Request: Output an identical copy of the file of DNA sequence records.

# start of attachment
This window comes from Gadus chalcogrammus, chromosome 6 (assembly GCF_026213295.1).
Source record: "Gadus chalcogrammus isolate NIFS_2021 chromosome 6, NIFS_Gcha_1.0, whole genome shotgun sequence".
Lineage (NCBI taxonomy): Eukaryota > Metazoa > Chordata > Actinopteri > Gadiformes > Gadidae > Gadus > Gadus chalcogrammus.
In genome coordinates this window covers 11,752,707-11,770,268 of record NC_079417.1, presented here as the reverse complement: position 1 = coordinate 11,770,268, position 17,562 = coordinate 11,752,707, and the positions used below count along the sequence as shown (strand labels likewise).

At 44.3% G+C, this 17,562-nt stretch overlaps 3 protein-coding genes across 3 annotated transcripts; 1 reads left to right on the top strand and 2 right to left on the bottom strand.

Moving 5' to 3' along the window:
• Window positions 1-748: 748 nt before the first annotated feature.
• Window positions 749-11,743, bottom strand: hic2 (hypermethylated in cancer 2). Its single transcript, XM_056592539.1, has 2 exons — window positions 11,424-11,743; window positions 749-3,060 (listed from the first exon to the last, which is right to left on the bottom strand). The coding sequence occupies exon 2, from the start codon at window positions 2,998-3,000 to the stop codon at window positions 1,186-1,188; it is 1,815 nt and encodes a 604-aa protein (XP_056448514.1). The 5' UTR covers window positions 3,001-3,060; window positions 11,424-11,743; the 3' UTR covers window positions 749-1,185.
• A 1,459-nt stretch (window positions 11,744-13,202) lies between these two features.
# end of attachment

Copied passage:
This window comes from Gadus chalcogrammus, chromosome 6 (assembly GCF_026213295.1).
Source record: "Gadus chalcogrammus isolate NIFS_2021 chromosome 6, NIFS_Gcha_1.0, whole genome shotgun sequence".
Lineage (NCBI taxonomy): Eukaryota > Metazoa > Chordata > Actinopteri > Gadiformes > Gadidae > Gadus > Gadus chalcogrammus.
In genome coordinates this window covers 11,752,707-11,770,268 of record NC_079417.1, presented here as the reverse complement: position 1 = coordinate 11,770,268, position 17,562 = coordinate 11,752,707, and the positions used below count along the sequence as shown (strand labels likewise).

At 44.3% G+C, this 17,562-nt stretch overlaps 3 protein-coding genes across 3 annotated transcripts; 1 reads left to right on the top strand and 2 right to left on the bottom strand.

Moving 5' to 3' along the window:
• Window positions 1-748: 748 nt before the first annotated feature.
• Window positions 749-11,743, bottom strand: hic2 (hypermethylated in cancer 2). Its single transcript, XM_056592539.1, has 2 exons — window positions 11,424-11,743; window positions 749-3,060 (listed from the first exon to the last, which is right to left on the bottom strand). The coding sequence occupies exon 2, from the start codon at window positions 2,998-3,000 to the stop codon at window positions 1,186-1,188; it is 1,815 nt and encodes a 604-aa protein (XP_056448514.1). The 5' UTR covers window positions 3,001-3,060; window positions 11,424-11,743; the 3' UTR covers window positions 749-1,185.
• A 1,459-nt stretch (window positions 11,744-13,202) lies between these two features.